Afghan President Hamid Karzai, already seen as an untrustworthy irritant by the Obama administration, startled the world by balking -- at the last second -- over signing a post-war security pact with the United States.
The controversial leader is cementing his reputation as unreliable, raising the stakes during a recent face-to-face meeting with National Security Adviser Susan Rice.
Karzai told Rice he would not sign the bilateral-security agreement defining the U.S. role in Afghanistan after 2014 unless the White House agrees to a new set of last-minute demands, including expanded peace talks with the Taliban and the release of 17 Afghan terror suspects from Guantanamo Bay.
Never mind that Karzai is asking President Obama to do the impossible when it comes to detainees. Obama has spent years trying to repatriate Gitmo inmates to their home countries only to have Congress block those efforts.
At first, the administration believed Karzai was merely posturing and buying time to show the Taliban and other anti-U.S. elements in Afghanistan that he could stand up to the U.S. After all, the text of the agreement was settled after an arduous year-long negotiation and approved by a council of Afghan elders.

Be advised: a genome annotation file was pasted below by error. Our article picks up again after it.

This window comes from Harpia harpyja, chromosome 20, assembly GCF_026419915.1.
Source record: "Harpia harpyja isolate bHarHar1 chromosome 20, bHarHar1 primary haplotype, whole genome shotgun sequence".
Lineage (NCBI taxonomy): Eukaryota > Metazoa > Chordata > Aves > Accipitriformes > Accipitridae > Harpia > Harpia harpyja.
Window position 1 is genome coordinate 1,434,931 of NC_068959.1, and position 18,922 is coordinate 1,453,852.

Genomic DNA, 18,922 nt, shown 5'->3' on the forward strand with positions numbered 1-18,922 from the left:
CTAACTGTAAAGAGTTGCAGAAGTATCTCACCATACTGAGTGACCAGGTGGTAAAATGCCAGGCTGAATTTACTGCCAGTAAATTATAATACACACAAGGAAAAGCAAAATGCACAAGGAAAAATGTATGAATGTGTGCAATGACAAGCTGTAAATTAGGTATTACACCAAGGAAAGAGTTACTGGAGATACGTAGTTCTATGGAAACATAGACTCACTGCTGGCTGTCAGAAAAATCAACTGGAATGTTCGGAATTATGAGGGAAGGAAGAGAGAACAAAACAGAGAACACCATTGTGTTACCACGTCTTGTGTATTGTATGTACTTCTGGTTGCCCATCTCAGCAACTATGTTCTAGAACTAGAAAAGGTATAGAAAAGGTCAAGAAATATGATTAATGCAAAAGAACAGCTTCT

“It's Hamid Karzai just trying to show people that he's in charge — a lot of this is just posturing,” said Sterling DeRamus, an attorney and retired Navy officer who served as command historian in Afghanistan under Gen. David Petraeus in 2010. “He's raising a lot of very old points that have always been raised.”
DeRamus was referring to Karzai's request for further guarantees that U.S. forces will not raid Afghan homes, after a number of civilian deaths sparked local protests. Obama addressed the issue of raids in a letter to Karzai that was also read to the Loya Jirga, the Afghan assembly that endorsed the security pact.
But Karzai has remained intransigent, and his latest theatrics have U.S. patience wearing thin.
The White House pushed back, with Rice demanding Karzai sign the agreement by December or suffer the consequences, including the possibility that the U.S. will pull all troops out of Afghanistan and withhold billions in financial aid.
The administration hopes to leave a residual force of 8,000 to train Afghan military forces and safeguard humanitarian operations after the war.
The threat to pack up and leave could also endanger Karzai's personal security. The Afghan leader cannot run in April’s presidential election because of term limits, but he hopes to cement his legacy by ensuring the victory of a hand-picked successor. The campaign could leave him vulnerable to assassination attempts without crucial U.S. security and financing.
The greater fear though may be that Karzai’s high-stakes gamble unravels the over decade-long international effort to build a stable Afghanistan.